Democracy could “collapse” in Greece, Spain and Portugal unless the debt crisis is controlled, the head of the European Commission reportedly has warned.
Commission President Jose Manuel Barroso recently detailed his “apocalyptic” vision in which crisis-hit countries in southern Europe are jolted by military coups or popular uprisings as interest rates soar and public services collapse because their governments run out of money, the London Daily Mail reported.
Greece, Spain and Portugal are facing dire problems with their public finances. All three countries have a history of military coups. Greece has been hit by a series of national strikes and riots this year following the announcement of drastic cuts to public spending.
Barroso also has warned Spain and Portugal that they will have to keep up their painful budget cuts into 2012 to curb deficits and regain investor confidence. "Without confidence coming back to the financial markets in Europe, we will not be able to achieve that higher level of growth ... that is why fiscal consolidation is so important," he said, according to the Associated Press.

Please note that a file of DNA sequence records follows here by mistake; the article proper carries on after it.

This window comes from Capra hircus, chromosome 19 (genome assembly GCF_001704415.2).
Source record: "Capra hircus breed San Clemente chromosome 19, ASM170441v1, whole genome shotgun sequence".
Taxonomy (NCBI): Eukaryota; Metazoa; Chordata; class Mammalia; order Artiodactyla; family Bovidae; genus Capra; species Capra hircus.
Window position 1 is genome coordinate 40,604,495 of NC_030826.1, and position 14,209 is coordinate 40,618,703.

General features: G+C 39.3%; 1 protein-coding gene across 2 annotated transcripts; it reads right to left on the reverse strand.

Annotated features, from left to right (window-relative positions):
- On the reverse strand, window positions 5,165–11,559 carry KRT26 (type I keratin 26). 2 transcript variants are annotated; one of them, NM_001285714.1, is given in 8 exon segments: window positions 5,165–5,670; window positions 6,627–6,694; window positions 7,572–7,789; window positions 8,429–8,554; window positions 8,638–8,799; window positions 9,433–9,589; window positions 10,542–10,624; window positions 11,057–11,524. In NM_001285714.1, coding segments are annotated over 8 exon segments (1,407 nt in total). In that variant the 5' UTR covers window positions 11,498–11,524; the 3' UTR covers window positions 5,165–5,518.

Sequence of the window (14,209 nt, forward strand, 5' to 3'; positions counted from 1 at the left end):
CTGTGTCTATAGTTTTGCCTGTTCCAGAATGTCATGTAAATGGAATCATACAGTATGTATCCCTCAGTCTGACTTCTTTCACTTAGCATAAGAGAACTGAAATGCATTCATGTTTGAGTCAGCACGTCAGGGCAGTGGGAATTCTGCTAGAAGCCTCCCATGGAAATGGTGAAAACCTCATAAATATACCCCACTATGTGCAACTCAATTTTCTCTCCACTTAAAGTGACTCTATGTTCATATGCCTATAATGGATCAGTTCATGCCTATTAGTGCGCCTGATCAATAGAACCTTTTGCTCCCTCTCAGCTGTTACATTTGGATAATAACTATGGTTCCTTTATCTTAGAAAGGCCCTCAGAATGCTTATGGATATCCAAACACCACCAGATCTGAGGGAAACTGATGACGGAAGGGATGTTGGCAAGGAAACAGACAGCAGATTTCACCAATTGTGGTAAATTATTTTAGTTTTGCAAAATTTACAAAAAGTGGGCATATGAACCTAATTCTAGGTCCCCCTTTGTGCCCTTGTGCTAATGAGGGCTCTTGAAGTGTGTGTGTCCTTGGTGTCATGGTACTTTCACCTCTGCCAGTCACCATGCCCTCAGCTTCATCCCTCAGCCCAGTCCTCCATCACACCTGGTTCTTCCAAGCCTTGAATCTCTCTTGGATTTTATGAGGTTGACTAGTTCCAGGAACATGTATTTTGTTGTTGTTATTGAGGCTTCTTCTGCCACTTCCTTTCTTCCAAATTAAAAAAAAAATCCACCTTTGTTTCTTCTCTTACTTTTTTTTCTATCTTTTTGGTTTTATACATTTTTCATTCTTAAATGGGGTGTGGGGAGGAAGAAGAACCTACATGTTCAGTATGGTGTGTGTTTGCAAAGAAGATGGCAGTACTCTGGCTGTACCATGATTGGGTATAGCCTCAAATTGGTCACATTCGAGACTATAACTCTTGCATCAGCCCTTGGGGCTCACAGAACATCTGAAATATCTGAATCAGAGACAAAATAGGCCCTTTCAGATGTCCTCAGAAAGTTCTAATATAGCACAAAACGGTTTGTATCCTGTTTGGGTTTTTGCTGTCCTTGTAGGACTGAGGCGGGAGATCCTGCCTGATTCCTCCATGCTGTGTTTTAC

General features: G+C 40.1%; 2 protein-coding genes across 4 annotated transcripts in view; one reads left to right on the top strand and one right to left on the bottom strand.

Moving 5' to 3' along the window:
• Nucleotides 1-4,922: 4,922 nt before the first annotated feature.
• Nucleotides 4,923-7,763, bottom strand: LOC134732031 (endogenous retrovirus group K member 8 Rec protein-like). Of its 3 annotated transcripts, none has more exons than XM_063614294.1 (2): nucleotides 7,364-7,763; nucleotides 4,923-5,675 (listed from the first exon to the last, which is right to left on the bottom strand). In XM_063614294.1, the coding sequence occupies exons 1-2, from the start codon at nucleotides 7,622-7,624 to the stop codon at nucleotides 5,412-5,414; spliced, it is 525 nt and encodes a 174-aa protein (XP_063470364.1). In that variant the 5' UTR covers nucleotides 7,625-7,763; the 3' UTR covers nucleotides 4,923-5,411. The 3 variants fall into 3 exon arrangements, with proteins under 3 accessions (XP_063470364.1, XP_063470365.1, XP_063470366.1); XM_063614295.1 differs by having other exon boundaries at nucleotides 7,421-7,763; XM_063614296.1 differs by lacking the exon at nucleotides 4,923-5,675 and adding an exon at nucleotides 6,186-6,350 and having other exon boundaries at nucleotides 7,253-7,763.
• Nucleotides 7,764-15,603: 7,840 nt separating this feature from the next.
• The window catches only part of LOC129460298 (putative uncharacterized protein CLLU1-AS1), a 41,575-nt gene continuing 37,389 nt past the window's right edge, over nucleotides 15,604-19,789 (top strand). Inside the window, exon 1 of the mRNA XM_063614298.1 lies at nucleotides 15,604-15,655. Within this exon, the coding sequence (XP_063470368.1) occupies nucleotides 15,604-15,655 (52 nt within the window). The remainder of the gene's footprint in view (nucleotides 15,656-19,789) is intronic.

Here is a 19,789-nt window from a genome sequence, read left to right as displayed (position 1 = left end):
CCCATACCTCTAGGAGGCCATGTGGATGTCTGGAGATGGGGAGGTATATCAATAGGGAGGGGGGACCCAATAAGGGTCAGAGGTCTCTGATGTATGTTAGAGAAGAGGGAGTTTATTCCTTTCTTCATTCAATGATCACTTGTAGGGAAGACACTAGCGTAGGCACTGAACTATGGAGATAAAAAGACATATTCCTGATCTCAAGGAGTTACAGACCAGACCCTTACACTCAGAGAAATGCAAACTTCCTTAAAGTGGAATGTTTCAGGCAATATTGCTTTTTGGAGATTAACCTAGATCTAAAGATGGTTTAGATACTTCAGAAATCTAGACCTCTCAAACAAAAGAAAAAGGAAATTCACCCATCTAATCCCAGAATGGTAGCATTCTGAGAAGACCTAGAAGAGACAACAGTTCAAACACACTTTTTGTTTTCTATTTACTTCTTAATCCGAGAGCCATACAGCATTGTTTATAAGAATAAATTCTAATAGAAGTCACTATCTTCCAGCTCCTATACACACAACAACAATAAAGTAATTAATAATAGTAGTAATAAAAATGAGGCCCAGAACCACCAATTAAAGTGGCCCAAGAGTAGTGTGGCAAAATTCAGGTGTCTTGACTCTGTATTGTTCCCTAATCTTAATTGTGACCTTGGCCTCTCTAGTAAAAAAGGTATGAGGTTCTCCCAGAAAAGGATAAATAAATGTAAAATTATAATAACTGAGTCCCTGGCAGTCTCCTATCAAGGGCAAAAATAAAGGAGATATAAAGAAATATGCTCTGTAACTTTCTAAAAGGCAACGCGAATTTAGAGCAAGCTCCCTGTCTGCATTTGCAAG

John Monks, former head of the TUC, told the Daily Mail that he had been “shocked” by the severity of the warning from Barroso, who is a former prime minister of Portugal.
In an interview with the Brussels-based magazine EU Observer, Monks said: “This is extremely dangerous. This is 1931, we're heading back to the 1930s, with the Great Depression and we ended up with militarist dictatorship. I'm not saying we're there yet, but it's potentially very serious, not just economically, but politically as well.”
Meanwhile, the European Commission on Tuesday reviewed budget programs for Germany, France, Italy, Belgium, Ireland, the Netherlands, Austria, Slovenia and Slovakia — which all use the euro — and the Czech Republic, which still has its own currency.
It said it had called on most of them to spell out clearly the cutbacks they are planning for the coming years as they aim to bring deficits below the 3 percent limit.
Belgium and Italy have a tighter deadline than the others and are supposed to reduce their deficits by 2012. Ireland has more time — until 2014 — and all the others have until 2013.
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